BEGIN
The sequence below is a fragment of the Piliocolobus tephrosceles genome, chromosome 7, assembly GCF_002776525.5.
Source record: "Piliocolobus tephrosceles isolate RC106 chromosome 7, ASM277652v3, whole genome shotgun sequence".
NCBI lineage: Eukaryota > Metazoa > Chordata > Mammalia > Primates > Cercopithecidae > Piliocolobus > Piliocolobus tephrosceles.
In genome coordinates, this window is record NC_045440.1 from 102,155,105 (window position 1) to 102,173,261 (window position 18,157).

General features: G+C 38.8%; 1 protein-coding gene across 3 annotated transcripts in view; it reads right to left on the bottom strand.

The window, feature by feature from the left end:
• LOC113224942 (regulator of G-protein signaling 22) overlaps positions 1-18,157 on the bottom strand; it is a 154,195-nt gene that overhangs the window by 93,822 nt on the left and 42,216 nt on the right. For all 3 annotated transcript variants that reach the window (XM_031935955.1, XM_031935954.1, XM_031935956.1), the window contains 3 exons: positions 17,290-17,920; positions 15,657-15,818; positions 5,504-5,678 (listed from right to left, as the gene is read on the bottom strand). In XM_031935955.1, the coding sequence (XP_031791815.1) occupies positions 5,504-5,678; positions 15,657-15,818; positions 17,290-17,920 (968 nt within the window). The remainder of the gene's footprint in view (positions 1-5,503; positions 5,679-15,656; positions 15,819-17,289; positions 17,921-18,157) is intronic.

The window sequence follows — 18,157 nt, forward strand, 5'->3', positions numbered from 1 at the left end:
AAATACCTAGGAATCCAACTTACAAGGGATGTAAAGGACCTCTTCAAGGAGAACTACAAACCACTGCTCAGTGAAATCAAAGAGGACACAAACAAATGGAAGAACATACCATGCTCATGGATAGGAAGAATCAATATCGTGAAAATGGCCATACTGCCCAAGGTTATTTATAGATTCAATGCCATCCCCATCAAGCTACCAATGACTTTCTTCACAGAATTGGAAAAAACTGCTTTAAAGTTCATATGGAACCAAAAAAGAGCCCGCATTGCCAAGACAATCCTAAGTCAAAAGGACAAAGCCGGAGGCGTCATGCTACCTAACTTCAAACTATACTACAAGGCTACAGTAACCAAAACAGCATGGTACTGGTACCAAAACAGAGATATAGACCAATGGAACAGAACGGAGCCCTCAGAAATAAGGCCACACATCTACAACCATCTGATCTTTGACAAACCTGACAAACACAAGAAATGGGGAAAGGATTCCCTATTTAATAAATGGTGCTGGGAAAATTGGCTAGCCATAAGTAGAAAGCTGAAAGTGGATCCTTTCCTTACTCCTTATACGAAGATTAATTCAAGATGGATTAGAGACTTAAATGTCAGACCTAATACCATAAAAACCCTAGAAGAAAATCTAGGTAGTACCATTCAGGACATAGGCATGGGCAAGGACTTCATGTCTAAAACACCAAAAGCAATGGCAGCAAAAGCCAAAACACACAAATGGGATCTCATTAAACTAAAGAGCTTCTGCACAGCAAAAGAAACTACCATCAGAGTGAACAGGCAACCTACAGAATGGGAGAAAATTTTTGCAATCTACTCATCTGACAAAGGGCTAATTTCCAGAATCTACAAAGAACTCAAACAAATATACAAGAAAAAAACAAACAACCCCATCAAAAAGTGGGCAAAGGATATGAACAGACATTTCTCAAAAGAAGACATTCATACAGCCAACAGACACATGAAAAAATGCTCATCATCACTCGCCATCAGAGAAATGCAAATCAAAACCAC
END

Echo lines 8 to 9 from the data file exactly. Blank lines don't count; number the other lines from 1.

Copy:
The window sequence follows — 18,157 nt, forward strand, 5'->3', positions numbered from 1 at the left end:
AAATACCTAGGAATCCAACTTACAAGGGATGTAAAGGACCTCTTCAAGGAGAACTACAAACCACTGCTCAGTGAAATCAAAGAGGACACAAACAAATGGAAGAACATACCATGCTCATGGATAGGAAGAATCAATATCGTGAAAATGGCCATACTGCCCAAGGTTATTTATAGATTCAATGCCATCCCCATCAAGCTACCAATGACTTTCTTCACAGAATTGGAAAAAACTGCTTTAAAGTTCATATGGAACCAAAAAAGAGCCCGCATTGCCAAGACAATCCTAAGTCAAAAGGACAAAGCCGGAGGCGTCATGCTACCTAACTTCAAACTATACTACAAGGCTACAGTAACCAAAACAGCATGGTACTGGTACCAAAACAGAGATATAGACCAATGGAACAGAACGGAGCCCTCAGAAATAAGGCCACACATCTACAACCATCTGATCTTTGACAAACCTGACAAACACAAGAAATGGGGAAAGGATTCCCTATTTAATAAATGGTGCTGGGAAAATTGGCTAGCCATAAGTAGAAAGCTGAAAGTGGATCCTTTCCTTACTCCTTATACGAAGATTAATTCAAGATGGATTAGAGACTTAAATGTCAGACCTAATACCATAAAAACCCTAGAAGAAAATCTAGGTAGTACCATTCAGGACATAGGCATGGGCAAGGACTTCATGTCTAAAACACCAAAAGCAATGGCAGCAAAAGCCAAAACACACAAATGGGATCTCATTAAACTAAAGAGCTTCTGCACAGCAAAAGAAACTACCATCAGAGTGAACAGGCAACCTACAGAATGGGAGAAAATTTTTGCAATCTACTCATCTGACAAAGGGCTAATTTCCAGAATCTACAAAGAACTCAAACAAATATACAAGAAAAAAACAAACAACCCCATCAAAAAGTGGGCAAAGGATATGAACAGACATTTCTCAAAAGAAGACATTCATACAGCCAACAGACACATGAAAAAATGCTCATCATCACTCGCCATCAGAGAAATGCAAATCAAAACCAC